Ask a PT: How long should I run for?

Spread the love

An expert reveals whether you should focus on time or distance – and the tricks to get better at both.

Picture: Supplied. Tanya Poppett for adidas.

There is no secret that running is one of my favourite forms of exercise – not just for cardiovascular conditioning but for the mental and emotional benefits as well.

When you think cardio, you’d be forgiven for thinking you need to slog it out on the treadmill or bike for an hour. The good news is – when cardio is incorporated to a workout regime correctly, 20-30 minutes is plenty.

When it comes to how long you want to run (time or kms), it really depends on the answer to these three questions.

Ask yourself: what are your goals? What’s your personal preference when it comes to running? What’s your current fitness level? Each will have great influence on the distance you run.

There are many different ways you can start incorporating running to your routine or build up the distance, whether you’re a seasoned pro or a beginner.

Follow on of these three approaches to build up to running for a long period of time or long distance.

The walk/run combo

When you’re starting out, it’s wise to measure your run in minutes – don’t pay attention to kilometres.

Running is a high impact form of training so it’s important to take it slow, especially if you aren’t used to this kind of training. Instead adopt the walk/run strategy: do three minutes of running followed by a minute of walking, and repeat that for 20 to 25 minutes. As you begin to improve you can increase your running periods and decrease your walking.

Speed play

Speed play is an efficient and effective way to incorporate running into your routine as it isn’t about time but intensity.

To change up from my usual steady state runs, I look to hills, stairs or just flat sprints to get those fast twitch muscle fibres firing and that heart working hard.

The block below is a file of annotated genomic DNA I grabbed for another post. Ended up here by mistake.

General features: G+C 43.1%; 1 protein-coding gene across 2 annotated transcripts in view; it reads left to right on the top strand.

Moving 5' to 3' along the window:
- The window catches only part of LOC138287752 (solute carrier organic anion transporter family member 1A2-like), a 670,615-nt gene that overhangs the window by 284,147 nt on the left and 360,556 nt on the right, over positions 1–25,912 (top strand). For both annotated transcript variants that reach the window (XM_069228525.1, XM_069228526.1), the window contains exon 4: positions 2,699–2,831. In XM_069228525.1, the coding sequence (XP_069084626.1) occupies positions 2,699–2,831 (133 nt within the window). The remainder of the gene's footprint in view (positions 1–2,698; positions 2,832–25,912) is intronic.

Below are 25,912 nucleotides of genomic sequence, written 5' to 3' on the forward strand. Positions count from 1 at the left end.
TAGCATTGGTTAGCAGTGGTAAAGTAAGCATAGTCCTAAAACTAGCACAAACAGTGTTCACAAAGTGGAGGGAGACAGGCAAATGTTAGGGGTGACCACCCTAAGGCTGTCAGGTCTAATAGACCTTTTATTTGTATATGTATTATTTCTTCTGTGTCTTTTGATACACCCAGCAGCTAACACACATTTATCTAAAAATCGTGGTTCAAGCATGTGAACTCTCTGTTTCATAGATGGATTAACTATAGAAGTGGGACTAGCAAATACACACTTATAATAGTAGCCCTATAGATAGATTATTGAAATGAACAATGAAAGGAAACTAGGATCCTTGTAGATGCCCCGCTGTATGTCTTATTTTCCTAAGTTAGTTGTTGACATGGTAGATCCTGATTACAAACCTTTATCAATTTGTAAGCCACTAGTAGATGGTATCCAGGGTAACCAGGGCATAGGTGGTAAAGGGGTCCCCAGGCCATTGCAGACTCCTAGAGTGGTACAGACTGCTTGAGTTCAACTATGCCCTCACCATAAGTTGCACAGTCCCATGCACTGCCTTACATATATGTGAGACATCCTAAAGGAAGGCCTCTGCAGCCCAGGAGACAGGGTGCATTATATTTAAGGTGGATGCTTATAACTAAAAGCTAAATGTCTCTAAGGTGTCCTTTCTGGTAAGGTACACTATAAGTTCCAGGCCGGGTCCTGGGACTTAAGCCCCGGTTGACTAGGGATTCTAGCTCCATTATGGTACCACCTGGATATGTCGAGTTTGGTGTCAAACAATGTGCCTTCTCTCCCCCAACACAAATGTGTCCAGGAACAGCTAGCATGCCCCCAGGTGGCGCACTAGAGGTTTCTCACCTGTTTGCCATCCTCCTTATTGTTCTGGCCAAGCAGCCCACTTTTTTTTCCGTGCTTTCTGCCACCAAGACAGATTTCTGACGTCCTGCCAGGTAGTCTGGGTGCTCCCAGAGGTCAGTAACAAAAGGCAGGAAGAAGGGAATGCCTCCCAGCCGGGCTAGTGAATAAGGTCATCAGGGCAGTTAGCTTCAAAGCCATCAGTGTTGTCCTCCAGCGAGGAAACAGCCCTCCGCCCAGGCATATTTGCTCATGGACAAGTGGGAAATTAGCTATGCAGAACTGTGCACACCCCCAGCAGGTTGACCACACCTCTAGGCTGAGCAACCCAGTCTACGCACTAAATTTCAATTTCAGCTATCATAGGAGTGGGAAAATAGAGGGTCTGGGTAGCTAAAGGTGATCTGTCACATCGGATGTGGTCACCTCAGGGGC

Set a timer for 10 minutes and see how many sets of stairs or the hill you can do. Recover and rest for 5 minutes and repeat trying to beat or keep up with your original score. It’s a tough one but it definitely makes that mind a little stronger. Also – don’t forget to do a comprehensive warm up and down.

Increase endurance

Whether you’ve signed yourself up for a fun run or just want to enjoy a long run on the weekends, the key is to spend more time on your feet. It’s all about increasing the kilometres gradually, strengthening the physical and mental endurance without over-shocking the system.

One of the most the most popular methods for increasing weekly distance is the 10 percent rule. This is where you calculate your current total weekly kilometres and increase it by 10 percent each week until your hit your target.

For example: if you are currently running 4 x 5km runs each week for a total of 20km you would increase that by 2kms the next week, eg, adding 500m to each of your runs or even an extra 1km to two of your runs.

It’s not all about distance, so if you don’t count kilometres you may also increase the time you are running. For example, increasing your 20 minute run to 25 minutes one week then to 30 minutes the next.

While you will need to increase the length of your runs, your main focus is improving your endurance and getting your body and mind used to breaking through those barriers. You can do this not only through distance but through an increase in intensity as well.

My biggest trick is to break up those longer runs with some speed play to work that endurance in a different way. For example: 10 minute warm-up run, then 2 minutes fast paced run at 80 percent followed by a recovery run for 2 minutes at 50 percent – repeat for 20 minutes. Finish with a 10 minute cool down run.

Tanya Poppett is a Sydney-based personal trainer and adidas ambassador.

Former elite gymnast Lauren Hannaford takes you through the exercises to do in order to improve your flexibility fast.

Let’s block ads! (Why?)

fitness | body+soul

Spread the love